Developing Choctaw’s Downtown District

The site of a proposed mixed-use space is a vacant city lot located on Main Street. The property is immediately north Design process begins for proposed Main Street buildingof the Choctaw Times office.

Design process begins for proposed Main Street building

City officials have taken action to officially begin the planning process for a proposed building on Main Street.
During the March 5 regular City Council meeting Choctaw officials approved a proposal for consulting and design services with Bockus Payne Architecture.
The agreement authorized the firm to begin the designing phase with a total cost to the city of no more than $36,000.
City officials hope the construction of a building

This rendering depicts how Downtown Choctaw could one day look. The futuristic view is from Gilbert Street, looking south on Main Street. The landscape features mixed-use buildings that embrace turn-of-the century style architecture and a train depot as the terminus of Main Street. Sidewalks provide ample space for pedestrians, landscaping features and possible outdoor dining. A gateway at Main Street and 23rd Street informs both vehicular traffic and pedestrian movement that they have arrived in Downtown Choctaw, the center of Oklahoma’s oldest chartered town.

on city owned land, located on the southeast corner of Main and Gilbert Street, will help kick start the city’s downtown plan.
Early goals have the city owning a two or three story building on that currently vacant lot. The city would then lease out first floor space to retail clients, second floor space for offices and possibly third floor space as residential units.
“In order to get to that plan we need to look at the options that they come up with. They may bring us some plans that turn out to be more expensive than we anticipated, and if so we can tweak them. But this puts a cap of $36,000 on what that total design process will cost the city,” explained City Manager Ed Brown to the City Council last Tuesday night.
The end product provided by Bockus Payne Architecture is to be a preliminary design and schematic design of the proposed building including detailed site and floor plans.
“We should be able to use that design to get a good price estimate, and then we’ll be able to determine if we want to continue going down this road or bench the project for a while. This will give us options,” said Brown.
The preliminary designs will also allow the city to begin marketing to potential tenants.
Ward 1 City Councilman Ron Bradshaw lives near the proposed building site, and believes the project will be a welcome addition to his neighborhood.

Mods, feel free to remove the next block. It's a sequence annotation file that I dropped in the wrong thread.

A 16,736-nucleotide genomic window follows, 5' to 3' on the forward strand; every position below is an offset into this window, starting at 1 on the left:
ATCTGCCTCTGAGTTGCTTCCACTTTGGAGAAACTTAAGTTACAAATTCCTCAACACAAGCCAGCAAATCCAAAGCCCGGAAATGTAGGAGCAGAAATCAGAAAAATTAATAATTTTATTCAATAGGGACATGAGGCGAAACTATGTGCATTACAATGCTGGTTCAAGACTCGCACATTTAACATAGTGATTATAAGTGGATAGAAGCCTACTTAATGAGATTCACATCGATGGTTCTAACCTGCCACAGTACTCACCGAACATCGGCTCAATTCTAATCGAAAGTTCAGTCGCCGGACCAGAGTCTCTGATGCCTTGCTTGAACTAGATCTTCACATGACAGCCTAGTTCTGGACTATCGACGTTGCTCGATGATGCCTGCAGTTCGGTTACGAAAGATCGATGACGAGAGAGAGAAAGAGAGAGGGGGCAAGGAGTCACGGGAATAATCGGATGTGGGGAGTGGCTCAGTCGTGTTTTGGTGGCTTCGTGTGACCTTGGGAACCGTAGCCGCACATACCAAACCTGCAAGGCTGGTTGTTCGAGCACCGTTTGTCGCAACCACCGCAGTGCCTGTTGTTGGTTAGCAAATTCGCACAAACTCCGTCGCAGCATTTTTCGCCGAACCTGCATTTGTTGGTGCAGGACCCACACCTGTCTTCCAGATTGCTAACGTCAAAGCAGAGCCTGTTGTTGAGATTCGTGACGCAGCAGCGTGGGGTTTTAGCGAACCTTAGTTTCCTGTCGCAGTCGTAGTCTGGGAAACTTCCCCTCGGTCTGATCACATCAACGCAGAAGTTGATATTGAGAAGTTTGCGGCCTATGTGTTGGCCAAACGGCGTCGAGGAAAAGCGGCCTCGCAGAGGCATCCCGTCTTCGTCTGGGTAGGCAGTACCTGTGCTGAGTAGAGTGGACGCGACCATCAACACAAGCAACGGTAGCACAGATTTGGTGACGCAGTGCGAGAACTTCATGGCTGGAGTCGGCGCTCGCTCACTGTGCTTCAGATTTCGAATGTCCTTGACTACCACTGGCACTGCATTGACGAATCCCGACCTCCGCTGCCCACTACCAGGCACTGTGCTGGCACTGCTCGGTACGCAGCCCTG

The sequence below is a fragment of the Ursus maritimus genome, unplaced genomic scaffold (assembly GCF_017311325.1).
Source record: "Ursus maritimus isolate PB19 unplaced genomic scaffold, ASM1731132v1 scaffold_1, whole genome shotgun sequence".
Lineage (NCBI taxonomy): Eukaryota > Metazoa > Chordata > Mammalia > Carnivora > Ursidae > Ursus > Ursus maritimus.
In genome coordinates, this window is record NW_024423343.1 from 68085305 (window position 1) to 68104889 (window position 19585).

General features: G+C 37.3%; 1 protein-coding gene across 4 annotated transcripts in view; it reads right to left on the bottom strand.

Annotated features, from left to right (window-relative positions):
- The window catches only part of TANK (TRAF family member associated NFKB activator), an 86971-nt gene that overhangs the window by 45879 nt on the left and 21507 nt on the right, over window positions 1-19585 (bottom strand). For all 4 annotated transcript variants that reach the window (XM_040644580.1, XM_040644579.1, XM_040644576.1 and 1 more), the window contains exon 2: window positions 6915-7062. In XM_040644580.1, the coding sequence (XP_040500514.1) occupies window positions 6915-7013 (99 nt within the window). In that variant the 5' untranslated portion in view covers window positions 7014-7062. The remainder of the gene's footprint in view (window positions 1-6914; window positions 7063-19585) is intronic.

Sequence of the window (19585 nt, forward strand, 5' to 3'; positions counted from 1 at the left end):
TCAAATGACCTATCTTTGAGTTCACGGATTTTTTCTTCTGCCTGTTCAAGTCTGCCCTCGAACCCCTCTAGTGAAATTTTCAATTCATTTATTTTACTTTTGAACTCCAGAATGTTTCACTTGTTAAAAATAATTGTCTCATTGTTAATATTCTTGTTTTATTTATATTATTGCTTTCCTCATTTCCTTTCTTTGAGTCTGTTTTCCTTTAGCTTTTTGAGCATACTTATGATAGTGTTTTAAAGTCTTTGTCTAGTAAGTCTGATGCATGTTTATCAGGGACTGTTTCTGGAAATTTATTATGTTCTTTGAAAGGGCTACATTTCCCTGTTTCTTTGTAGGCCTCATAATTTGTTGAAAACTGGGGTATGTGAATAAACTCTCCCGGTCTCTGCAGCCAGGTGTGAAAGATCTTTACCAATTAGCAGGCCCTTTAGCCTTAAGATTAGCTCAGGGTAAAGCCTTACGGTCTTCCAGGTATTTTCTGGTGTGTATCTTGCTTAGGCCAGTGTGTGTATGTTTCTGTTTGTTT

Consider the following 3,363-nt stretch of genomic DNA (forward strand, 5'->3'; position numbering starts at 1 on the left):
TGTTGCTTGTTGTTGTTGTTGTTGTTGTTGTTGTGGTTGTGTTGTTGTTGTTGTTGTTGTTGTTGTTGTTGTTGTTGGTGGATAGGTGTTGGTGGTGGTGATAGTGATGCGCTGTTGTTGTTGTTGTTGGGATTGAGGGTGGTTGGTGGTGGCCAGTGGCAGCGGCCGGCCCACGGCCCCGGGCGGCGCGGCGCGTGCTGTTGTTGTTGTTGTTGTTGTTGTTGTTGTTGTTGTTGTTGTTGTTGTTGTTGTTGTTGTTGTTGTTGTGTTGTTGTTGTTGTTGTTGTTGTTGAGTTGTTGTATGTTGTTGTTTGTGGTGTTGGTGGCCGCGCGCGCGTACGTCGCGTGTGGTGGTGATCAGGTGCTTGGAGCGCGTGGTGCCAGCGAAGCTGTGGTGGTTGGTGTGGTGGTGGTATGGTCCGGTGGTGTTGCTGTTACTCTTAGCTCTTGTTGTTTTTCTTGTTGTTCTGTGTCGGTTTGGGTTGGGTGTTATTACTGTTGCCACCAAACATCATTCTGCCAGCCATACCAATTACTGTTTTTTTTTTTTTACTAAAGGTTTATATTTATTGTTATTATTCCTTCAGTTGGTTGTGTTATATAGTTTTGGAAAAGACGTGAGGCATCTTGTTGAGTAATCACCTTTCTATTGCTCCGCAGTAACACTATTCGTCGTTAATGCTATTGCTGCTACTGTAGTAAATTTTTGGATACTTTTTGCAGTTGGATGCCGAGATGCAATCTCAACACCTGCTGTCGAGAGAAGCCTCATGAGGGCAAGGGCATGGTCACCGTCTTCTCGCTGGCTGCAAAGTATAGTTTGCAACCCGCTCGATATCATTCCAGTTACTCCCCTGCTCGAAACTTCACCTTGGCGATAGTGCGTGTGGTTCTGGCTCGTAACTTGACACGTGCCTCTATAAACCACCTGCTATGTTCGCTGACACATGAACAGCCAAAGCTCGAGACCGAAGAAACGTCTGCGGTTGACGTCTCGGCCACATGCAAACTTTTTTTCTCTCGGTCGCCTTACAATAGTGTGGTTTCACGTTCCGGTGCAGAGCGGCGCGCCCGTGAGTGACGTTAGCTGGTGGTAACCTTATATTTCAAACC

“I’ve lived in Ward 1 of Choctaw my entire life. I’m real familiar with this area, and feel it really has a lot to offer. I hope to see improvements. I can already walk to my gym and local restaurants. Everything I need is right here in Choctaw’s Downtown District,” said Bradshaw.
“There have been some rumors that eminent domain might happen, but I think that has been squelched. We can’t legally do that. I hope to see sidewalks going throughout my ward, and we should have a building going up at the corner of Main and Gilbert. We already have a lot of interest in that location. We don’t know if we’re going the full route, but we might even have condos on top. We have a brewery that is interested in that spot, and some other potential businesses we think people around here will love. We want downtown Choctaw to be a destination. We don’t want it to just be a drive through zone. I find myself not even leaving Choctaw some weeks. It’s really becoming a cool area.”
The recently adopted plan for the Choctaw Downtown District is a separate and more focused document than the city’s comprehensive master plan.
The downtown plan, drafted by Freese and Nichols, Inc., was made possible by the Eastern Oklahoma County Partnership through funding by the U.S. Department of Commerce – Economic Development Administration.
The plan creates a loose outline of what Choctaw’s Downtown District could become in the next 25 or so years. The plan aims to make downtown Choctaw a destination incorporating three unique elements: local character, natural beauty and community gathering spaces.
The district is meant to encourage and embrace a combination of retail and residential development to better serve residents and attract visitors to downtown Choctaw in years to come.

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